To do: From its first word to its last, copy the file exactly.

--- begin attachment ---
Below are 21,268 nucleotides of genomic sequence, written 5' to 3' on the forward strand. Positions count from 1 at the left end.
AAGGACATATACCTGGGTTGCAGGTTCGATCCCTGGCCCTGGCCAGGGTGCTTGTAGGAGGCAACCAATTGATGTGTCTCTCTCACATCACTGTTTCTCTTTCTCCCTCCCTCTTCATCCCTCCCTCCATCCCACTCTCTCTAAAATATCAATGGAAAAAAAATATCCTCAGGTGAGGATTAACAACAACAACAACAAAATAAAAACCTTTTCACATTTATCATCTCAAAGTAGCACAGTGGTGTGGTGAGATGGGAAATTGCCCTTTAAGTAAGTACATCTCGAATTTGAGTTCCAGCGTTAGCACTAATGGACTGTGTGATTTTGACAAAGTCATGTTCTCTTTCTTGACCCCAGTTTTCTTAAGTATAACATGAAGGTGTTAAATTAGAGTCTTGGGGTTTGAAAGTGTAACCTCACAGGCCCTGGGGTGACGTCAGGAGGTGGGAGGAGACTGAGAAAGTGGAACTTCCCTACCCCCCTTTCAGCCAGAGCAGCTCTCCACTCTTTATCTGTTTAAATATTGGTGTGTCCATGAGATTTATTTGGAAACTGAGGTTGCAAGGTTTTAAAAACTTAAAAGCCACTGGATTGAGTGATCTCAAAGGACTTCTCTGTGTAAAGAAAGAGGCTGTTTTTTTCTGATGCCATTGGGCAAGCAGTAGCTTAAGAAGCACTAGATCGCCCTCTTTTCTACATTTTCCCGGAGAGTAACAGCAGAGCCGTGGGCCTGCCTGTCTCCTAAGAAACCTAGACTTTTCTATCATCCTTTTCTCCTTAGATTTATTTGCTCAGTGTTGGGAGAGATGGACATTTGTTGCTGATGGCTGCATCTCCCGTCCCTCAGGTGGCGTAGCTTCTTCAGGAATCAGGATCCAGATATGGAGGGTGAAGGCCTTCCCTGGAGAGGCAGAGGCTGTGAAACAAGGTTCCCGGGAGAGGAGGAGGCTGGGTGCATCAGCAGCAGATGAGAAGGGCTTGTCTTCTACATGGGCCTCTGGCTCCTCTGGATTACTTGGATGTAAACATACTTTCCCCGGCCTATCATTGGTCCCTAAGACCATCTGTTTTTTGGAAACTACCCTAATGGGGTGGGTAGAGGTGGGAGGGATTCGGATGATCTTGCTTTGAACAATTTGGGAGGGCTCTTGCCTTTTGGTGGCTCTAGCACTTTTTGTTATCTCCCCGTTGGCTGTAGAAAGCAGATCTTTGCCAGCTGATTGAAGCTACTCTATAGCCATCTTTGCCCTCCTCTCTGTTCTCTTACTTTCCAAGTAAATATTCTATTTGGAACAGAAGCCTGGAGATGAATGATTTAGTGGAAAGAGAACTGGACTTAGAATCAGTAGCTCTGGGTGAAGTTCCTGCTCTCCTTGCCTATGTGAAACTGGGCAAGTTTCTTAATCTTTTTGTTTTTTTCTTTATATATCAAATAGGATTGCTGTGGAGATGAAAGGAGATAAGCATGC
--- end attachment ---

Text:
Below are 21,268 nucleotides of genomic sequence, written 5' to 3' on the forward strand. Positions count from 1 at the left end.
AAGGACATATACCTGGGTTGCAGGTTCGATCCCTGGCCCTGGCCAGGGTGCTTGTAGGAGGCAACCAATTGATGTGTCTCTCTCACATCACTGTTTCTCTTTCTCCCTCCCTCTTCATCCCTCCCTCCATCCCACTCTCTCTAAAATATCAATGGAAAAAAAATATCCTCAGGTGAGGATTAACAACAACAACAACAAAATAAAAACCTTTTCACATTTATCATCTCAAAGTAGCACAGTGGTGTGGTGAGATGGGAAATTGCCCTTTAAGTAAGTACATCTCGAATTTGAGTTCCAGCGTTAGCACTAATGGACTGTGTGATTTTGACAAAGTCATGTTCTCTTTCTTGACCCCAGTTTTCTTAAGTATAACATGAAGGTGTTAAATTAGAGTCTTGGGGTTTGAAAGTGTAACCTCACAGGCCCTGGGGTGACGTCAGGAGGTGGGAGGAGACTGAGAAAGTGGAACTTCCCTACCCCCCTTTCAGCCAGAGCAGCTCTCCACTCTTTATCTGTTTAAATATTGGTGTGTCCATGAGATTTATTTGGAAACTGAGGTTGCAAGGTTTTAAAAACTTAAAAGCCACTGGATTGAGTGATCTCAAAGGACTTCTCTGTGTAAAGAAAGAGGCTGTTTTTTTCTGATGCCATTGGGCAAGCAGTAGCTTAAGAAGCACTAGATCGCCCTCTTTTCTACATTTTCCCGGAGAGTAACAGCAGAGCCGTGGGCCTGCCTGTCTCCTAAGAAACCTAGACTTTTCTATCATCCTTTTCTCCTTAGATTTATTTGCTCAGTGTTGGGAGAGATGGACATTTGTTGCTGATGGCTGCATCTCCCGTCCCTCAGGTGGCGTAGCTTCTTCAGGAATCAGGATCCAGATATGGAGGGTGAAGGCCTTCCCTGGAGAGGCAGAGGCTGTGAAACAAGGTTCCCGGGAGAGGAGGAGGCTGGGTGCATCAGCAGCAGATGAGAAGGGCTTGTCTTCTACATGGGCCTCTGGCTCCTCTGGATTACTTGGATGTAAACATACTTTCCCCGGCCTATCATTGGTCCCTAAGACCATCTGTTTTTTGGAAACTACCCTAATGGGGTGGGTAGAGGTGGGAGGGATTCGGATGATCTTGCTTTGAACAATTTGGGAGGGCTCTTGCCTTTTGGTGGCTCTAGCACTTTTTGTTATCTCCCCGTTGGCTGTAGAAAGCAGATCTTTGCCAGCTGATTGAAGCTACTCTATAGCCATCTTTGCCCTCCTCTCTGTTCTCTTACTTTCCAAGTAAATATTCTATTTGGAACAGAAGCCTGGAGATGAATGATTTAGTGGAAAGAGAACTGGACTTAGAATCAGTAGCTCTGGGTGAAGTTCCTGCTCTCCTTGCCTATGTGAAACTGGGCAAGTTTCTTAATCTTTTTGTTTTTTTCTTTATATATCAAATAGGATTGCTGTGGAGATGAAAGGAGATAAGCATGC